DeWallen Press (2018)
Reviewed by Jennifer Wilson for Reader Views (9/18)
“Amsterdam Exposed” by David Wienir is an unvarnished tale of one young man’s stay in one of the world’s most controversial cities. This book is intriguing, inspiring and thoroughly entertaining, running the gamut of literary devices.
When the opportunity arose to move to Holland for a semester to study at Vrije Universiteit Amsterdam, third-year Berkeley law student David Wienir jumped at the chance. Having back-packed through Amsterdam years before, he had a knowledge of the area and looked forward to a break from law school stress and the recent publication of his second book.
David goes to Amsterdam with the intention of entering the Red-Light District to interview enough “working girls” to write a book that will show their perspective on the world’s oldest profession in a city that is one of the world’s most famous tourist attractions. Sounds easy, right? Well, not so much. What follows is, what I believe, a true picture of what happens when you are willing to be a little uncomfortable, to have a few doors closed in your face, and to resist some temptations to do something that you believe will help others.
I admired Wienir’s persistence and patience throughout his time trying to win the trust of the only person willing to give him the time of day. Throughout it all, he was steadfast and dedicated to a project and a person that would have been very easy to scratch off the list. Most people would have scrapped the whole idea after the first few times being rejected while trying to recruit women to speak, much less the disappointments he faces from his new friend Emma.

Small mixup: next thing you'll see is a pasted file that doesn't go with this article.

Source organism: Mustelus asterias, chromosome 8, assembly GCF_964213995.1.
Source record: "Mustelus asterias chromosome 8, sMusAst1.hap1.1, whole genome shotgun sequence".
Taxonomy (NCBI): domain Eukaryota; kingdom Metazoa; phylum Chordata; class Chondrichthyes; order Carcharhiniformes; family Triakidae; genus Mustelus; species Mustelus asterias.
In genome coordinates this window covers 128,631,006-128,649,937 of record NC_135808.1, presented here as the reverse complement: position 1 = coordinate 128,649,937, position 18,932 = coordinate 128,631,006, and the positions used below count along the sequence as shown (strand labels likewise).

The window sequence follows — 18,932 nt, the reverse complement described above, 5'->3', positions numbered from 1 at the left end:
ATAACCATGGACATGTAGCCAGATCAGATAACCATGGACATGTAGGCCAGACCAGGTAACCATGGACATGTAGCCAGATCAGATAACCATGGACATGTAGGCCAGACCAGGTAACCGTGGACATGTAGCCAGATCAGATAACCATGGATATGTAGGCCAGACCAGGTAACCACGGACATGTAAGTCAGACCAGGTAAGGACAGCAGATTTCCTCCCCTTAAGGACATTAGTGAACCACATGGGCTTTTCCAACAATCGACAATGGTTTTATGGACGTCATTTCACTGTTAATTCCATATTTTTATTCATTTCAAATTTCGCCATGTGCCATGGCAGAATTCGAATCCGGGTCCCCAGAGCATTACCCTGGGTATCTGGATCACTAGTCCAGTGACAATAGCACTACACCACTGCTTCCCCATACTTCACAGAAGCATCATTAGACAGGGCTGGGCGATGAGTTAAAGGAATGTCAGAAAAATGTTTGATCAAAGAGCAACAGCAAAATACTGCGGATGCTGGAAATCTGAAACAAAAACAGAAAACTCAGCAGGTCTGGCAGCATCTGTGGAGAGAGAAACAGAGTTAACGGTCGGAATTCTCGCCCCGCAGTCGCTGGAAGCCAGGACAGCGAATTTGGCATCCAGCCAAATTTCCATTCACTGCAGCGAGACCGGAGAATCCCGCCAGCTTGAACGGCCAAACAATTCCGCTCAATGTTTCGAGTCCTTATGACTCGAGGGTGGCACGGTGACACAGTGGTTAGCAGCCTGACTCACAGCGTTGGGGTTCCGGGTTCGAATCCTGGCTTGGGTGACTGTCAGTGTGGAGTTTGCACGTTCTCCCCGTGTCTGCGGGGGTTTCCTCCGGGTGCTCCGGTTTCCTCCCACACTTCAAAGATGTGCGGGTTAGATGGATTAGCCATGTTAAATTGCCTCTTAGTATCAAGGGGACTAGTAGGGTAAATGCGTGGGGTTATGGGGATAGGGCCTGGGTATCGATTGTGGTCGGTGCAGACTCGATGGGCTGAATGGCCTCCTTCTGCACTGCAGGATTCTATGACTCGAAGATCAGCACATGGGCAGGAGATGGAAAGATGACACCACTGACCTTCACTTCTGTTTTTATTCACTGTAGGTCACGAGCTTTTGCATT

Although I laughed throughout, this book made me really think about how quickly I can look at someone’s outside and slap a permanent label on them. I’m ashamed to admit that what was compassion, consideration, and kindness in my youth, has become only tolerance as I age and become jaded with humanity in general. This book reminded me to look at the whole picture and what might cause someone to make the choices they make. Not to make excuses for them, but to understand them.
I should probably give a warning that the subject matter may be off-putting for some. Anyone who has ever heard of the Red-Light District should be able to glean that this book is for adults only. It also contains language that some may find offensive. I am not easily offended and thoroughly enjoyed the “colorful” language used. Given the nature of the story, heck and darn just wouldn’t have cut it.
In “Amsterdam Exposed” David Wienir’s descriptive writing style is clever and quick-witted. His ability to take such serious subject matter and present it with humor is second to none. The playful way he writes about his experiences doesn’t seem forced. It’s as if you’re sitting on the sofa in a friend’s den being told all the things they experienced on their most recent vacation – sometimes shocked, sometimes a little sad, and several times laughing until tears are rolling down your cheeks.